“The transfer of power from West to East is gathering pace and soon will dramatically change the context for dealing with international challenges—as well as the challenges themselves.” James Hoge highlights some of the main issues facing today’s foreign policy makers in the US and around the world.
“Divine ordination is a very dangerous idea, especially when combined with military power. With God’s approval, you need no human standard of morality.” Howard Zinn expands on the myths of American exeptionalism.
Kryptonite, makers of ‘Tough Locks for a Tough World’, are now known to have been selling bicycle locks which are not only more expensive, but can also be opened with a ball point pen. Apparently, this keyless mechanism was first documented in 1992.
“Combating HIV/AIDS requires more than prevention and treatment. It requires improving the conditions under which people are free to choose safer life strategies and conditions.” Editorial reflecting on what changes are necessary to prevent AIDS from spreading further among those most at risk.
“It’s just powerful and sophisticated software at everyone’s favourite price.” Geoff Palmer highlights the benefits of using OpenOffice.org.
“The UK government has now largely abandoned Microsoft Word for documents that become public”, writes Mark Ward. If only they had used OpenOffice.org’s one-click PDF export…
“Oil and the dollar were the real reasons for the attack on Iraq, with weapons of mass destruction as the public reason now exposed as woefully inadequate.” A disturbingly coherent explanation put forward by John Chapman.
“Replacing a complicated piece of software like an office suite can be a major undertaking. But, if you apply a few simple rules to make sure your needs are met, you’ll be ready to be productive on the new software right away.”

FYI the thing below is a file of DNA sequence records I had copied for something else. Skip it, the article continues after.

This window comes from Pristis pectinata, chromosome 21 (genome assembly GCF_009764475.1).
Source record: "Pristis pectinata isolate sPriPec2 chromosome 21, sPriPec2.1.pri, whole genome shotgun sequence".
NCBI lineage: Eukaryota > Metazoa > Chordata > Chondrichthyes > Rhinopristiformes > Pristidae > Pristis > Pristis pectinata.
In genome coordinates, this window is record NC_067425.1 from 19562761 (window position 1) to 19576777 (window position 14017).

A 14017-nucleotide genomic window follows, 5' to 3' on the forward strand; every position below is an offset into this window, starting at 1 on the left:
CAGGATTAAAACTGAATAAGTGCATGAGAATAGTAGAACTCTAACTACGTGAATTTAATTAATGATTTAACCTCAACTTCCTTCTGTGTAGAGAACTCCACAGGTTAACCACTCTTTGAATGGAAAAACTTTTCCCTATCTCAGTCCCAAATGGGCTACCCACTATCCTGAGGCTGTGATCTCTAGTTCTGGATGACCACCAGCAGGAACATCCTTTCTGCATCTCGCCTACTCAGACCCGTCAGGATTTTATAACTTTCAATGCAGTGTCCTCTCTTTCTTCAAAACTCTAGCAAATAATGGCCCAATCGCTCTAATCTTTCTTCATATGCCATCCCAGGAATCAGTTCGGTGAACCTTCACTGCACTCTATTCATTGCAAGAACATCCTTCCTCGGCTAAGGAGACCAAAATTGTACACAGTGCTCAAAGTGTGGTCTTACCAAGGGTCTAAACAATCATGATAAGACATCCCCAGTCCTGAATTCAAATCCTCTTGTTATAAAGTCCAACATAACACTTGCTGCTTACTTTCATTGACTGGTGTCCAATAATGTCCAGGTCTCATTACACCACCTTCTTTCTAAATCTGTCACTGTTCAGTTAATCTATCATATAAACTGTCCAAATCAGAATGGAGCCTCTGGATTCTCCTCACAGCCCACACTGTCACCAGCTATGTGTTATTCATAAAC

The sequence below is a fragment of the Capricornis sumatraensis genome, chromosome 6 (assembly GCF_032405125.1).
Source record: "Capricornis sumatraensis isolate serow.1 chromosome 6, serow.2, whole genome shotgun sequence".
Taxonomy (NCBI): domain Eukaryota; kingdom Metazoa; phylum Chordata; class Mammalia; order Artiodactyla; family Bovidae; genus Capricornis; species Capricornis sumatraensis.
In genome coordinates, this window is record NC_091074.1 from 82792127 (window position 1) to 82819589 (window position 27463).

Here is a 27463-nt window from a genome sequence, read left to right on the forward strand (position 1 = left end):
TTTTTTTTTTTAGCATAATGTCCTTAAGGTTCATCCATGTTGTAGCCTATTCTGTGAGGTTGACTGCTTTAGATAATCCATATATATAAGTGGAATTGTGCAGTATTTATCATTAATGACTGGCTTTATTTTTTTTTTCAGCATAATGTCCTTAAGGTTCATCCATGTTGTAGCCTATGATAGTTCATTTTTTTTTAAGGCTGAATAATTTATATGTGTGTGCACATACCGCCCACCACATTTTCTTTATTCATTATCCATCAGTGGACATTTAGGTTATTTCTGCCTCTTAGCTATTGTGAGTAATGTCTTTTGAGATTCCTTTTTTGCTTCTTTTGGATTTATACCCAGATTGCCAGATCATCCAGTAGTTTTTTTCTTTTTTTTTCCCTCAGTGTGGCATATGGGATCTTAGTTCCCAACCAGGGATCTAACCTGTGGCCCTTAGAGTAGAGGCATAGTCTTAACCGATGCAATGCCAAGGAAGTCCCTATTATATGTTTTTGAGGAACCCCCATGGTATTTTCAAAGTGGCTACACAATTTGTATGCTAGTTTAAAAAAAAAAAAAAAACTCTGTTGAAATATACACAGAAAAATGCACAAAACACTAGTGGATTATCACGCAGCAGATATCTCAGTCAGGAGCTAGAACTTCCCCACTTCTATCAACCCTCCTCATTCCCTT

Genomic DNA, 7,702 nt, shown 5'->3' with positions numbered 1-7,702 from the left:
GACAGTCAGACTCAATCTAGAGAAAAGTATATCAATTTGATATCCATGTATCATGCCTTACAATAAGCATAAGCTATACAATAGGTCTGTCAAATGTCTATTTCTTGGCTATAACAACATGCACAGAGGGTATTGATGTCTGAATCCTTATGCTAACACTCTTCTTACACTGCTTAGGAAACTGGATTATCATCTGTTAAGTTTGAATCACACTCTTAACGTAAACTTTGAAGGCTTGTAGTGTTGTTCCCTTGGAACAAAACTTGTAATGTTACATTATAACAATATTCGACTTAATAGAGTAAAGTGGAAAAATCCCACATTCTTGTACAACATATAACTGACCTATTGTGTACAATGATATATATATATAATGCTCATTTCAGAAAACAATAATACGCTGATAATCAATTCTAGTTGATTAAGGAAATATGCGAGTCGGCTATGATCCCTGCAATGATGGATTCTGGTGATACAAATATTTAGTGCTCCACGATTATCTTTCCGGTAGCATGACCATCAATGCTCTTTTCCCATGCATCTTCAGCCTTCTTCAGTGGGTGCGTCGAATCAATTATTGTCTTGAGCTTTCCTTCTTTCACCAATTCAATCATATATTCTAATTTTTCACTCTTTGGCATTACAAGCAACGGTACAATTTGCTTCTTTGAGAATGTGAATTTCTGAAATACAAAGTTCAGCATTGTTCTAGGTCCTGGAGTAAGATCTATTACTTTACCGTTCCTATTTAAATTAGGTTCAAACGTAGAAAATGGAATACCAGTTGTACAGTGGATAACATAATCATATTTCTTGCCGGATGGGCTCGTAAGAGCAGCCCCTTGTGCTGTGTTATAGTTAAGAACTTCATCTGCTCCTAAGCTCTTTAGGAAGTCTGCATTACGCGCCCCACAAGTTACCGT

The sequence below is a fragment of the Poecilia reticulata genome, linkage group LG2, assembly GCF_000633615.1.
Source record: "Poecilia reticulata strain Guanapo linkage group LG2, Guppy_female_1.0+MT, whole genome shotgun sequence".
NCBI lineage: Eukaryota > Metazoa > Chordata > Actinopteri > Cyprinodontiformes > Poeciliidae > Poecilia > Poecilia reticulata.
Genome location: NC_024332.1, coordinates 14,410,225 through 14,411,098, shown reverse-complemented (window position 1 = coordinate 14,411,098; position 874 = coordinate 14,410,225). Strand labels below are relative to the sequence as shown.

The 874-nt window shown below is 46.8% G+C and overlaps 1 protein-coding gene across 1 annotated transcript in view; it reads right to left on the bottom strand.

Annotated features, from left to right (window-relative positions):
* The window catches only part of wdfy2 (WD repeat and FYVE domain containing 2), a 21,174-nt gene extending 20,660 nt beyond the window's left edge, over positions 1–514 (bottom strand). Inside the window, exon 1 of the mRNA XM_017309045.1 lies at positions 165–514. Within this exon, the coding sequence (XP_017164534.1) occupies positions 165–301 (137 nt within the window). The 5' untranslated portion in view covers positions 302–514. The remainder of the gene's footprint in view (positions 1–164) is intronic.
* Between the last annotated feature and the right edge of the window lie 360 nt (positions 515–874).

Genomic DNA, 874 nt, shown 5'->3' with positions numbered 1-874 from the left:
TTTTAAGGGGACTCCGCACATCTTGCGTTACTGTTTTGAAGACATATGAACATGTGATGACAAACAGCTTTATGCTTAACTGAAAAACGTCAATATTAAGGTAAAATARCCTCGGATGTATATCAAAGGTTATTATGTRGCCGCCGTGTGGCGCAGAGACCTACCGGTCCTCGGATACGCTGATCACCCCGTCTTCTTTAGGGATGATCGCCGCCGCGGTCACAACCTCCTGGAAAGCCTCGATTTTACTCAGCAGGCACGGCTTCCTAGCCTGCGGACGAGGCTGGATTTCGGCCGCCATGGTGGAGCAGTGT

“Is globalisation sending the best American jobs overseas? If you get your news from CNN’s Lou Dobbs, the answer is ‘of course’.” Brink Lindsey puts some commonly made assumptions about the US American economy to the test. Useful reading even if, like me, you do not live in North America.
“Above all, I am impressed by Slackware’s stability, clean layout, easy customisation, and excellent package management system.” Michael Hall gives his opinion on Slackware.
“Wars are a major threat to civilised existence, and a corporate commitment to weapons procurement nurtures this threat.” Economist John Kenneth Galbraith argues that companies control the state.
“Human power output is a bit like a modern high performance engine, but with tiny amounts of power.” Simon Butterworth discusses the pros and cons of different types of cranks and gearing ratios.
“Recently, I’ve had a crisis of faith. Perhaps I’ve rebooted Windows one too many times.” Former Microsoft employee Jeff Reifman tells on why addiction to Windows revenue, mediocre products, and missed opportunities could spell doom for the software giant.
“The more people who use browsers based on open, standards-compliant technologies, the better the chances we will all enjoy viable choices in the way we conduct digital transactions.” Mitchell Baker puts Mozilla, Gecko, Safari and other emerging browser technologies into context.
“Many users and system administrators don’t know that SMART systems are built into most modern ATA and SCSI hard disks.” Bruce Allen explains how to use Self-Monitoring, Analysis and Reporting Technology (SMART) to monitor the health of your hard disks and preempt catastrophic failures.
“Once your email address is in the hands of spammers, regaining control of your inbox is a very, very difficult job indeed.” Nobody likes to receive spam, but what can you do to avoid it? Essential reading for anyone keen to ‘throw a spammer’ in the works.